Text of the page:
How to Help Your Student Transition from Elementary to Middle School

4 min to read
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It doesn’t seem fair, but just as kids are learning to cope with the tremendous emotional and physical upheavals of early adolescence, along comes the challenge of the transition from elementary to middle school with ramped-up expectations for both a student’s academic performance and individual responsibility. As parent and Learning Coach, you can prepare to be a support for them during what can be one of the most rapidly changing periods of a child’s life. 

8 Ways to Support Your Child Through the Elementary to Middle School Transition

Here are some tips and strategies for helping your student through the transition from elementary to middle school.

1. Prepare your student to have multiple teachers.

In middle school, your student will have a different teacher for each subject unlike one main teacher like they did in elementary school.  In addition, your child may have an advisor who will help with setting academic goals and measuring their overall performance. To help them prepare for this change:

  • Explain to your child that each teacher specializes in one subject and will each have their own teaching style and expectations for their class.
  • Make sure they understand that the rules and grading criteria may be different for each course, and it will be their responsibility to keep those in mind throughout the semester.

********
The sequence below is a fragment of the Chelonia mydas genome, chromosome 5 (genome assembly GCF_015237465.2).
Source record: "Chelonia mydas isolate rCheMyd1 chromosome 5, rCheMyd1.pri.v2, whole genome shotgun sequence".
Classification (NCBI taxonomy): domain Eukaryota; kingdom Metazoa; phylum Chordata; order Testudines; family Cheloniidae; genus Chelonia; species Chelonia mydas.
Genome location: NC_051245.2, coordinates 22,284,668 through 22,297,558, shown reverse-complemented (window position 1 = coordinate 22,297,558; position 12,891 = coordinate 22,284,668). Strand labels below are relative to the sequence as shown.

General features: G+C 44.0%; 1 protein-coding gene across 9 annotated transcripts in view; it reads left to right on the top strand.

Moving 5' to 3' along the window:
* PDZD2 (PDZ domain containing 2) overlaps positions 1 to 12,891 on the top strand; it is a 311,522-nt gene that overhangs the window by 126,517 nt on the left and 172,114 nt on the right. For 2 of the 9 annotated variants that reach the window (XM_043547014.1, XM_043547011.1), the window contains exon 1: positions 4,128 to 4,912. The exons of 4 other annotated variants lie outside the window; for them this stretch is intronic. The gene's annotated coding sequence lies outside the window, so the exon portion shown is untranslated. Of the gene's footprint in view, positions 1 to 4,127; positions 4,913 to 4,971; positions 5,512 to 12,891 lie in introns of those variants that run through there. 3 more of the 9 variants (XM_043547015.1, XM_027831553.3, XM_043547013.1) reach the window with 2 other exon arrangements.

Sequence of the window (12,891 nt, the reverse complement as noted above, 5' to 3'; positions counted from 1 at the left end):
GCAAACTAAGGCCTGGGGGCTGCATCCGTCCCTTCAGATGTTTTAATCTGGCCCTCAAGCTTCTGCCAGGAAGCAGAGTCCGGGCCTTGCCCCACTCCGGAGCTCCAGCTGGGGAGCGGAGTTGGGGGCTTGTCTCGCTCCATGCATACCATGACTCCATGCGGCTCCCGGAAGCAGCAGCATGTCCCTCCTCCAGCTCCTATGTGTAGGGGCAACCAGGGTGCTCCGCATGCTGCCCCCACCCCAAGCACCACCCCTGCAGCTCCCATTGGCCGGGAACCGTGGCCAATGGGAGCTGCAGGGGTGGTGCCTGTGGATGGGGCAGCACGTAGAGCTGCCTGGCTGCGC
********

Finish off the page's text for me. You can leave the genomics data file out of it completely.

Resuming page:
• Talk to your child about managing multiple or conflicting priorities—and encourage them to turn to you or another trusted adult for advice as soon as any situations arise.

2. Encourage your student to communicate with their teachers.

During this period of middle school transition, the responsibility for communication begins to shift from teachers to students. To help support your child’s transition to becoming a more independent learner, you should encourage your middle schooler to call or send a message to the appropriate teacher whenever they have a question, need assistance, or want to share successes in learning. You may need to provide some coaching or assistance until your child is more comfortable with this new responsibility.

The following tips may help lay a good foundation for communicating with middle school teachers before your child begins their first semester:

  • Talk to teachers before or early in the school year about your child’s strengths and areas of concern.
  • Share strategies that have worked for your child in the past with their teachers.
  • Encourage students to discuss problems and solutions with teachers on their own but be ready to step in and help as needed.

3. Help students stay calm about changing academic standards.

Middle school often means the beginning of more challenging classes, with more coursework, longer-term projects, and new academic expectations. Teachers also expect students to take charge of assignments and projects with less day-to-day guidance. Not surprisingly, with so many changes, it’s possible that a student’s academic performance may drop during their first semester of middle school. If this happens, don’t panic! Avoid overreacting to grades, particularly in the early weeks. Instead, talk to your child about what could be causing them academic stress, and involve the teachers in a solution. As a Learning Coach, your most critical task is making sure your child gets a handle on how to meet these new standards.